In a world where it seems who talks loudest is most heard, I wanted to explore “What makes Bordeaux wine so special?”
It was my old boss Peter Sichel’s father, Allan, a few years ago, who I think best summed up for me what is remarkable about the region’s wines (in a charming if somewhat old fashioned way). “Without being, by any means, the least alcoholic of wines it is possibly the least heady. If it is a feminine characteristic to whisper rather than to shout, to be subtle in expression rather than blatant, to reject with age the pleasant flamboyant characteristics of youth in flavour of more tranquil, deeper, more expressive qualities of maturity, then again claret is a feminine wine.” (Allan Sichel, The Penguin Book of Wines 1965).
I quoted this in the introduction of my recent book ‘Bordeaux Sip by Sip’ (Editions Sudouest) and despite the effect of global warming this still holds true of Bordeaux wines today. Today we have more consistent ripening but still a relatively long cool growing season that enables the development of the complex aromas and subtlety. Take a strawberry grown in England and compare it to one grown faster in a warmer climate such as Spain…
Due to the cooling effects of our maritime climate with the Atlantic Ocean helping to refreshes soaring mid summer temperatures, the Bordeaux wine in the glass tends to always have a freshness. This helps to make them great accompaniment to food as they don’t fill you up but stimulate your taste buds. This comes from the acidity that makes our taste buds tingle and salivate and helps to balance the ripe fruit and tannic structure.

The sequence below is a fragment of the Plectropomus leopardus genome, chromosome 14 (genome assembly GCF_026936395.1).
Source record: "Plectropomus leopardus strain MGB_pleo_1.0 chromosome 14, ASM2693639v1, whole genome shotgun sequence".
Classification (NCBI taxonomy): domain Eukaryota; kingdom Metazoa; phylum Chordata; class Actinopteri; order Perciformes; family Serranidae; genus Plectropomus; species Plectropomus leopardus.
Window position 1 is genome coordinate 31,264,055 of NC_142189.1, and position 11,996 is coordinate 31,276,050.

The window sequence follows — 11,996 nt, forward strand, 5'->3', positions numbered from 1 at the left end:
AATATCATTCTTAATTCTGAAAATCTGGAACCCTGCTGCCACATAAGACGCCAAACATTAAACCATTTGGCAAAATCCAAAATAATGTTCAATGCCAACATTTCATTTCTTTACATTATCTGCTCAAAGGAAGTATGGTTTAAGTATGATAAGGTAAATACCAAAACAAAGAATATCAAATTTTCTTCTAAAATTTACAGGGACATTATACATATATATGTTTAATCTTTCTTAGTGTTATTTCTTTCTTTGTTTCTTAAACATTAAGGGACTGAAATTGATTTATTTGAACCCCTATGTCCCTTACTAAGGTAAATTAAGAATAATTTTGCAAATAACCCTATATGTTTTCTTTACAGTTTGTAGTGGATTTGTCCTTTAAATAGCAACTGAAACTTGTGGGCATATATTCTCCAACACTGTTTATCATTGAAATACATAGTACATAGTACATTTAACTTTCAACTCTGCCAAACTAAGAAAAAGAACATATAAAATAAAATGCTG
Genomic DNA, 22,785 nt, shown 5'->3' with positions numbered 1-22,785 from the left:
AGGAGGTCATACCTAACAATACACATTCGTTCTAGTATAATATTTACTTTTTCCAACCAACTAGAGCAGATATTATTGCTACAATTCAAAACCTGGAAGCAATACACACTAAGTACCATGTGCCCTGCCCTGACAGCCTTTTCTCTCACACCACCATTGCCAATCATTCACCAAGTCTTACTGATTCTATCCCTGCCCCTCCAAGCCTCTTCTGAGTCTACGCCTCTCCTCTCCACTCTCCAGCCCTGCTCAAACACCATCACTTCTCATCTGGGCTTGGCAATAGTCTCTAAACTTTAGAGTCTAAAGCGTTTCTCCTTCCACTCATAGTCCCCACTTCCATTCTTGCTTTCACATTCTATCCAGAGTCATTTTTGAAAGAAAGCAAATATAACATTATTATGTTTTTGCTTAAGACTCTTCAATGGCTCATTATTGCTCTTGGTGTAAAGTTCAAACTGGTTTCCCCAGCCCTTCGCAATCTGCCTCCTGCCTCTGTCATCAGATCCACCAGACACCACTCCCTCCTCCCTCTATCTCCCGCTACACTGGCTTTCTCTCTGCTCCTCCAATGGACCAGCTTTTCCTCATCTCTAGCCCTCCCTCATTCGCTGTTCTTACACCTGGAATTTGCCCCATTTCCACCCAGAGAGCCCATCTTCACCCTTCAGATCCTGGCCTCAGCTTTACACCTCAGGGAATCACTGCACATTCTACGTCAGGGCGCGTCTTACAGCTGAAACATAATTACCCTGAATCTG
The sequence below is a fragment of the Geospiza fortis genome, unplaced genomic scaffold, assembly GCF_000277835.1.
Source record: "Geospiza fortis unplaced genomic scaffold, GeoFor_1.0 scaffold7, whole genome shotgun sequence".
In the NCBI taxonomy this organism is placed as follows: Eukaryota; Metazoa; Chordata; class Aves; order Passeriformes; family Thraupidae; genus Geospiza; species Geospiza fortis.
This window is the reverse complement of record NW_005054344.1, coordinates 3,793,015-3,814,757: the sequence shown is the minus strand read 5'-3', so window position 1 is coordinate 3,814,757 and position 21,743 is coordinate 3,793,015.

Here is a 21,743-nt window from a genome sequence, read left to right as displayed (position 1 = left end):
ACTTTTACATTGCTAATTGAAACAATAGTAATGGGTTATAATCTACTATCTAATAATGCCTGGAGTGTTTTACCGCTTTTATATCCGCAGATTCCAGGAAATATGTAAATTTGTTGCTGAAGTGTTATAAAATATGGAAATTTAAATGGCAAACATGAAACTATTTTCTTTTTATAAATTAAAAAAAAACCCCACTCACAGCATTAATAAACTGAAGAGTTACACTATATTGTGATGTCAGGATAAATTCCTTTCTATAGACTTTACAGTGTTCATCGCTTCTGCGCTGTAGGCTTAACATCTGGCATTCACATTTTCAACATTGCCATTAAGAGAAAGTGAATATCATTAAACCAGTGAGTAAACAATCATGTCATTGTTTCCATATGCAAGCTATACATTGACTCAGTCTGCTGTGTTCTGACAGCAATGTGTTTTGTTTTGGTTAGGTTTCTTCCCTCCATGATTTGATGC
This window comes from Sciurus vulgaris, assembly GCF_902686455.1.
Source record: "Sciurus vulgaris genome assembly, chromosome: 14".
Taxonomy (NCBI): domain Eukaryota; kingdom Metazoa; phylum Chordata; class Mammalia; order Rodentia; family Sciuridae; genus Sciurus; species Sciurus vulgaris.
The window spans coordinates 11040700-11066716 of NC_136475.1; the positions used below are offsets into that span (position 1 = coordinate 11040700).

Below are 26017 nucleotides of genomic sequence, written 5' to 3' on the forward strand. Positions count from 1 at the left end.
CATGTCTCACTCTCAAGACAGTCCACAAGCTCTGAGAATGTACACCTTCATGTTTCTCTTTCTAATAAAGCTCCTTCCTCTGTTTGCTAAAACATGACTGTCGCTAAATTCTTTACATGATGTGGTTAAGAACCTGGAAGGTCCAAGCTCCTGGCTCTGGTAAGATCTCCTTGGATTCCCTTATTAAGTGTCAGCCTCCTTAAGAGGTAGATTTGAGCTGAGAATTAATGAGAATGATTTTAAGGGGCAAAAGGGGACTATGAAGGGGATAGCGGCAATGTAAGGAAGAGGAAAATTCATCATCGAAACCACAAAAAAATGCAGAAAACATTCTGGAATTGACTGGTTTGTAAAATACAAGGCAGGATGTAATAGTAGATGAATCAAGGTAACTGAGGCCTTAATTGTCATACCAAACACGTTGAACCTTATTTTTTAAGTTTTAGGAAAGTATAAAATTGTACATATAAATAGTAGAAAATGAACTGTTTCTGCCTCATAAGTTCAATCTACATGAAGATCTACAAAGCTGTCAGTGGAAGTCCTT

I remember Denis Dubourdieu during the DUAD tasting Diploma course at the Faculty of Oenology some 10 years ago talking of the four ‘E’s of a great wine; Expression of a place or terroir, Emotion that it evoked, Equilibrium (Balance) of its different components and Elegance – probably my signature word for Bordeaux.
I also remember him explaining about ripeness and our latitude (45 degrees parallel) and it has stayed with me all of these years helping me to understand the uniqueness of this amazing source of wines. In Bordeaux we are able to achieve perfect ripeness at relatively low alcohol levels, both the sugar levels within the grape and ripeness of the grape skins themselves. These two factors are not linked and in some sunnier climates of California for example sugar levels (hence alcohol levels) soar as the skins slowly finish their ripening resulting in heavier more alcoholic wines.
The rising heat of recent summers has increased alcohol levels but long gone are the days of the sickly sweetness that comes from over-ripe grapes (that begin to all taste the same), over-extracted, over-oaked (and over priced!). Today this subtlety is the goal of wine producers big and small in Bordeaux – picking grapes when they are just ripe and still have that fresh crunchiness and a purity of fruit flavours and doing everything to preserve these during winemaking and ageing with less new oak (ageing in concrete vats or terracotta amphoras) and less use of sulphites.
Wines that talk, that don’t need to shout, wines that have secrets to tell in a whisper – we just need to take the time and have the peace of mind to be able to listen to what they are telling us.
Nicolle Croft ‘Bordeaux Sip by Sip’ Wine Book